If you know anyone who’s immersed in fundamentalism, you need to know that we’re not stupid. We’re surviving, and we don’t know it. We will dismiss your condescension and shut you out, and honestly, you’ll deserve it. We’re told that we can fight and lose, or we can succumb and survive, and the latter is only acceptable if it’s convincing. And the easiest way to be convincing is to convince yourself.

People asked if I felt abused. I said no. People asked if my family felt like a cult. I said no. People asked if my life was bizarre because I was one of fifteen kids. My answer was always, “This is normal for me. What’s it like to be one of two kids?”

What did work was being recognized for who I was, and that happened when I made friends in college. Before that, I was praised all the time for the right things: I was great at cooking, cleaning, baking, sewing, caring for children.

When I got to college, I didn’t have to fear losing friends because I liked rap music and symphonic metal. Instead, my friends said I had good taste. When I got to college, my friend Cynthia saw a rebel in me because I was constantly criticizing the education system.

My old friends were “exhorters and encouragers,” who helped me on rough days. This life was holier, it was supposed to be difficult, it was the narrow path. It never occurred to me that maybe the difficulty of my life was an indication that something was wrong. It wouldn’t have helped if someone told me it shouldn’t be so hard.

I got out because people knew me for me, not what I was supposed to be. They didn’t talk about what was wrong with my lifestyle, they just encouraged what I didn’t know was okay.

So if you know someone who’s still in the world of self-deceived fundamentalism, please, please don’t condescend or even try to convince them that there’s something wrong with the world they know. Criticism is easy and it makes sense, but it doesn’t work.

Just listen and find out what makes us individuals, the part of us that’s not accepted in the world we know. Prize that. Nurture it. Let us be ourselves. We carry intense shame for it and we’re afraid to show it. We’re very good at hiding it. Help us be ourselves, and the pressure to be what we’re not will help us find freedom.

8 thoughts on “Freeing Self-Deceived Fundamentalists

  1. lh December 9, 2014 / 1:08 pm

    Thank you for this. I never would have been able to put this into words, but leaving for college three hours away from my hometown and knowing no one else going there was the absolute best thing that ever happened to me. I was free to be me and make friends who accepted me for all the things that I was afraid to show back home. It gave me the strength to detach myself, little by little, from my old life.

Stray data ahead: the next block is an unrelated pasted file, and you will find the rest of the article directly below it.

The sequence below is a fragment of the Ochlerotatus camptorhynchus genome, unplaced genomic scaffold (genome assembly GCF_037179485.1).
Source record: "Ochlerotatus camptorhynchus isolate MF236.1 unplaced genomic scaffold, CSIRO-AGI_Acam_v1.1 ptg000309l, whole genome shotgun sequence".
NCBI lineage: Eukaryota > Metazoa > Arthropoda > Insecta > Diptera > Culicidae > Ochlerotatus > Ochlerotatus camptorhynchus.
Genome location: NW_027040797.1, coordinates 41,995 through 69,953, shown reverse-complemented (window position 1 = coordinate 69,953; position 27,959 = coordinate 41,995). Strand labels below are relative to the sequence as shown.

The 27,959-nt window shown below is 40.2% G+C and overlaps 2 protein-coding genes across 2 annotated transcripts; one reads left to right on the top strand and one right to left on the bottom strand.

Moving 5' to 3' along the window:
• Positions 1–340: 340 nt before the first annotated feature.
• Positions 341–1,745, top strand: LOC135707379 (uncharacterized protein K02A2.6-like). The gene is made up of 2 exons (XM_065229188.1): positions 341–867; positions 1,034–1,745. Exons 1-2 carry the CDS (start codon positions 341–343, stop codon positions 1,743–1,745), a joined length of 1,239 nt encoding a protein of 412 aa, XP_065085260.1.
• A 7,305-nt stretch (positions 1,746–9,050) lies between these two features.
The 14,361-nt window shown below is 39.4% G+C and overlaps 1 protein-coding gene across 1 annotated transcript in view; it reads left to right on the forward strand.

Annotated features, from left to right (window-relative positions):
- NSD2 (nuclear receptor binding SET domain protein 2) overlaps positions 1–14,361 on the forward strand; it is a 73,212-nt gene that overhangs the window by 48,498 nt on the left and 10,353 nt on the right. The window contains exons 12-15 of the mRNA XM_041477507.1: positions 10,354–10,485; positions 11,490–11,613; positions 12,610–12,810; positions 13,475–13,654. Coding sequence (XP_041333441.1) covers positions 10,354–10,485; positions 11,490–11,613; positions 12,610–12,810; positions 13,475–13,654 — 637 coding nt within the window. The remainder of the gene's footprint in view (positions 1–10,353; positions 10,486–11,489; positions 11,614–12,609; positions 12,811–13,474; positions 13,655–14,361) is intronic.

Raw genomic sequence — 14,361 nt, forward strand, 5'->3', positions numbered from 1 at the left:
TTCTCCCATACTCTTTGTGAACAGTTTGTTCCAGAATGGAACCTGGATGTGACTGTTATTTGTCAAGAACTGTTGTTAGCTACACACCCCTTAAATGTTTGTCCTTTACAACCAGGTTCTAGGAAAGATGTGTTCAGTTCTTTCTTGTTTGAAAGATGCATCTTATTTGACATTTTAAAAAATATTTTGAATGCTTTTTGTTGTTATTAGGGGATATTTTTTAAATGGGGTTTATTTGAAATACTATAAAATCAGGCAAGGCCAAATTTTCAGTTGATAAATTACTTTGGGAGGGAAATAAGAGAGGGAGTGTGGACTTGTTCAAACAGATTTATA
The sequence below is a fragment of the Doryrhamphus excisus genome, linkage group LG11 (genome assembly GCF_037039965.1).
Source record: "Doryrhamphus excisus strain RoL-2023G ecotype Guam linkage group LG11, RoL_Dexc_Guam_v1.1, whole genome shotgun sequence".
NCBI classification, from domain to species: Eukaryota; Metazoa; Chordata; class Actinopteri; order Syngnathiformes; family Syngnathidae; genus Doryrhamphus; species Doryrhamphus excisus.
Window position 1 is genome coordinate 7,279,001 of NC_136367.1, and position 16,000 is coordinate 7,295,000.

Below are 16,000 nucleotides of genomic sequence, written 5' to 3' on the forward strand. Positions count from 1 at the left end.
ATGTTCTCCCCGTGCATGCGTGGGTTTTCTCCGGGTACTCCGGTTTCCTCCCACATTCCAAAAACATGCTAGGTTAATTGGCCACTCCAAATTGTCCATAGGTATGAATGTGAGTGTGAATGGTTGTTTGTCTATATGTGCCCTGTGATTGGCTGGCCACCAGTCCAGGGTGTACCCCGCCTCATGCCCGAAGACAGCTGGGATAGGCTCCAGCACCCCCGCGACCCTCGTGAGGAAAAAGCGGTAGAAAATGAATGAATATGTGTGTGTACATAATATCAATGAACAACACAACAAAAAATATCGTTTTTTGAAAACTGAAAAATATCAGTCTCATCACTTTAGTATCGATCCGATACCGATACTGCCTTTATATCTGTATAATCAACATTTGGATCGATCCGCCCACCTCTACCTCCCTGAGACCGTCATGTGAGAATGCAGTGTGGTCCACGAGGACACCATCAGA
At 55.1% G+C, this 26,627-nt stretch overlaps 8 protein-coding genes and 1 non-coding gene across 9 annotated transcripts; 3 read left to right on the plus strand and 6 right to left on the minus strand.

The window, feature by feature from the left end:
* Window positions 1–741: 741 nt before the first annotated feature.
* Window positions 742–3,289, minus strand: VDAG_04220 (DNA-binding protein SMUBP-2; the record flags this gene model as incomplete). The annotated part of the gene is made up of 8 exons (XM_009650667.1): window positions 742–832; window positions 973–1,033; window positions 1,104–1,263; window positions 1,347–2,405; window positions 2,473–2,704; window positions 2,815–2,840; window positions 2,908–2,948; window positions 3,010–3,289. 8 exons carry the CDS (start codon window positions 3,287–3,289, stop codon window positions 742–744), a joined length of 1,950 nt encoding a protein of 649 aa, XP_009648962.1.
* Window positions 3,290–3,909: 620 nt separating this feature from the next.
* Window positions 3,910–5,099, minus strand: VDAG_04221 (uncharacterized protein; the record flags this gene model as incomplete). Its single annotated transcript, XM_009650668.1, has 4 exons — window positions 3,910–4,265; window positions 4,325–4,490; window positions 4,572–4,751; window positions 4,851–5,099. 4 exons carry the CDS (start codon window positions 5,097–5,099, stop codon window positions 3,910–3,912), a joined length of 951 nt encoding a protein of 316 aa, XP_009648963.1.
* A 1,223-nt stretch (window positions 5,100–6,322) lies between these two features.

Like

  2. Lindsay Moore December 12, 2014 / 9:17 am

    I thought most fundamentalists discouraged higher education, particularly for females? Can you clear this up for me?

    Like

  3. tiffany267 December 12, 2014 / 9:23 am

    As a completely secular person, I can say this advice makes sense, but only up to a point. It is difficult enough to mentally divorce the aspects of a religious person that I hold in esteem from their irrational fundamentalist behaviors and thought patterns (because for them these elements are all somehow apparently in sync, rather than in horrifying juxtaposition). To completely refrain from being honest with them about how unnatural, how self-debasing and damaging their faith is, and only tiptoe around it to praise the good things about them as individuals, would really be to sanction those faith-based institutions which have so harmed their thinking. I refuse to play that game. I refuse to be apathetic about how horrible faith is. I might be willing to overlook some of the less nasty aspects in order to help bring out someone’s good side, but I can’t pretend that their fundamentalism is okay.

    Like

  4. cynthia curran December 22, 2014 / 12:16 pm

    I think they had a good idea of learning a trade, there are so many jobs that are not filled because either people go to 4 year college or just graduate high school and do service work. I think high school vocational needs some reform and community colleges. There is a high demand for solar installers and repairers in states like California but less folks are train for it. These jobs can replaced the manufacturing jobs which went overseas or to robots. I know an itneresting article where a homeschooler made a therate custom. maybe fashion college rather than a traditional 4 year would fit her.;

    Like